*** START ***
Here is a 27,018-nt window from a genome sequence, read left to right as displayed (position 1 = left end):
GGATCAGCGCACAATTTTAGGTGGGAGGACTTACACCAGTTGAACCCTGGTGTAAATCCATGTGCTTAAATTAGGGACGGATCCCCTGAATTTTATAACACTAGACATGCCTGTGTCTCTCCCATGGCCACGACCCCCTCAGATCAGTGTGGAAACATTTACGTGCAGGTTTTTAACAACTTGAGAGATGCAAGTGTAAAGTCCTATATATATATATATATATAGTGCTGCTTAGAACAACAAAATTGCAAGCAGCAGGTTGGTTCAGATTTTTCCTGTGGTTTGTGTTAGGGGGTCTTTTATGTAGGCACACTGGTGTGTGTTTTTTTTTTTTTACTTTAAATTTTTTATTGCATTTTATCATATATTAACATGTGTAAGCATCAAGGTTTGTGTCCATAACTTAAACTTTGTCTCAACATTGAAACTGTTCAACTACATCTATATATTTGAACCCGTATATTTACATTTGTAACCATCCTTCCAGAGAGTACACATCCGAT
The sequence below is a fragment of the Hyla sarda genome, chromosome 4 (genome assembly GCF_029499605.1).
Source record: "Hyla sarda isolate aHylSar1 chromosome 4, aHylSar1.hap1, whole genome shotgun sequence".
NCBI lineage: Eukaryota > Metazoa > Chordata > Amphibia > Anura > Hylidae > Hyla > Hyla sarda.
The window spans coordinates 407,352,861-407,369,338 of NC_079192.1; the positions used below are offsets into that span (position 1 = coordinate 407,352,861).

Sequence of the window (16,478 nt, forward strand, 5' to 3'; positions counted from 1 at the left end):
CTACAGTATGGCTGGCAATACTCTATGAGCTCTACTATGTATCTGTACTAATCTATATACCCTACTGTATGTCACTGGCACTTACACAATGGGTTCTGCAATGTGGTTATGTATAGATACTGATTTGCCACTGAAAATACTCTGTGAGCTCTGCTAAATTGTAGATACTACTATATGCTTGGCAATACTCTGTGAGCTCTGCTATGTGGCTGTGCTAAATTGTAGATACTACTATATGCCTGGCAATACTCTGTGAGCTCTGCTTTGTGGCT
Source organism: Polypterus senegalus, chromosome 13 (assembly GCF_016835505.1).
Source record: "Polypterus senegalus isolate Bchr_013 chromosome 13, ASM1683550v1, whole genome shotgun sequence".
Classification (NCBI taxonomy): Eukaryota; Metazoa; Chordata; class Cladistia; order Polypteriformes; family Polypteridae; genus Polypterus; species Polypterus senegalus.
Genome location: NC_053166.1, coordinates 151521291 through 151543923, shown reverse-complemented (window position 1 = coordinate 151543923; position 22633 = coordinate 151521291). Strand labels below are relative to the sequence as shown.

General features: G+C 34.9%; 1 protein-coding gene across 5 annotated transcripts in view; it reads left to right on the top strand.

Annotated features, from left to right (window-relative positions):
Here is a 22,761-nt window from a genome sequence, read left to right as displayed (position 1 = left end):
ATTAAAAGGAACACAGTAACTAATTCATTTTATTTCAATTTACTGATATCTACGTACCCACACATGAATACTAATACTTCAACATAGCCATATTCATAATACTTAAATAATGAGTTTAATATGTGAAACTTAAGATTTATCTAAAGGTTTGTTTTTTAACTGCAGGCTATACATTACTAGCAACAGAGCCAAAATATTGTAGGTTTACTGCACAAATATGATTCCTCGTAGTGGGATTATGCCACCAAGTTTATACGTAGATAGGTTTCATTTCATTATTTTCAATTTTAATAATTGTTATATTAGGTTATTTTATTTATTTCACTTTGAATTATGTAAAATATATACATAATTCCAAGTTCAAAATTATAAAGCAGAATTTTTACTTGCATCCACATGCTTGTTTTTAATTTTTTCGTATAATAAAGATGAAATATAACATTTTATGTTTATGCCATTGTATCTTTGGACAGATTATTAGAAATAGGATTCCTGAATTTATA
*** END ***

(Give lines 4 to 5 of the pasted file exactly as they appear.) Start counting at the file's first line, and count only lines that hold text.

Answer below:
Source record: "Hyla sarda isolate aHylSar1 chromosome 4, aHylSar1.hap1, whole genome shotgun sequence".
NCBI lineage: Eukaryota > Metazoa > Chordata > Amphibia > Anura > Hylidae > Hyla > Hyla sarda.